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Information Production, Misconduct Effort, and the Duration of Corporate Fraud

We develop and test a model linking the duration of financial fraud to information produced by auditors and analysts and efforts by managers to conceal the fraud. Our empirical results suggest fraud termination is more likely in the quarter following the release of audited financial statements, especially when reports contain explanatory language, indicating auditors’ observable signals reduce fraud duration. Analyst attention increases the likelihood of fraud termination, but the marginal effect beyond the first analyst is negative, possibly due to free riding and herding behavior impairing analysts’ ability to illuminate misconduct. Finally, evidence suggests managerial concealment significantly increases fraud duration.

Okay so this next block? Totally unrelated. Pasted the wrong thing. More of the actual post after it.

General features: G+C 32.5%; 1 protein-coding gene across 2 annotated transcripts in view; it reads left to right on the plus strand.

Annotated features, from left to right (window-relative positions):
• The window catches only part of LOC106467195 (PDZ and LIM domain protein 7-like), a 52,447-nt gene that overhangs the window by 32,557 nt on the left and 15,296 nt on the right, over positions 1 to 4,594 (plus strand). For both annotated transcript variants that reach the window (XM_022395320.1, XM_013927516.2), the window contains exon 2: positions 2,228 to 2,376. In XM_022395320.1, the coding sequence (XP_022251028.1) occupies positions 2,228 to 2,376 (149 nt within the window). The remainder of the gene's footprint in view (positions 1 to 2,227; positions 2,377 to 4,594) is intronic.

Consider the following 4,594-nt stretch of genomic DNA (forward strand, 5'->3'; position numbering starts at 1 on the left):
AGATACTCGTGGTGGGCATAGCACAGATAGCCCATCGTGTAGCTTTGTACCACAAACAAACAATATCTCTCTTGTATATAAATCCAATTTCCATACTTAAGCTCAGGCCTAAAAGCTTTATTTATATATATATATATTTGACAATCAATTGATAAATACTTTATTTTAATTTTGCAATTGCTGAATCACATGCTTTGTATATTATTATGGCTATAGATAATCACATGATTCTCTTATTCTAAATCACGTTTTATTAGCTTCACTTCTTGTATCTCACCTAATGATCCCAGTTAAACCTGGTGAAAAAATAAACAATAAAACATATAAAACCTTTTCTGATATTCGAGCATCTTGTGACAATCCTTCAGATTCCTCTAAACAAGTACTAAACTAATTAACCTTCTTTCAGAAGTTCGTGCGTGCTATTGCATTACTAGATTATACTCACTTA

JEL classification: G34; G38; K22; K42; L51; M41.
Keywords: Fraud duration; Information production; Fraud effort; Auditor reports; Hazard models.

Suggested citation: Black, Jonathan, Mattias Nilsson, Roberto Pinheiro, and Maximiliano da Silva, 2016. “Information Production, Misconduct Effort, and the Duration of Corporate Fraud,” Federal Reserve Bank of Cleveland Working Paper, no. 16-13.

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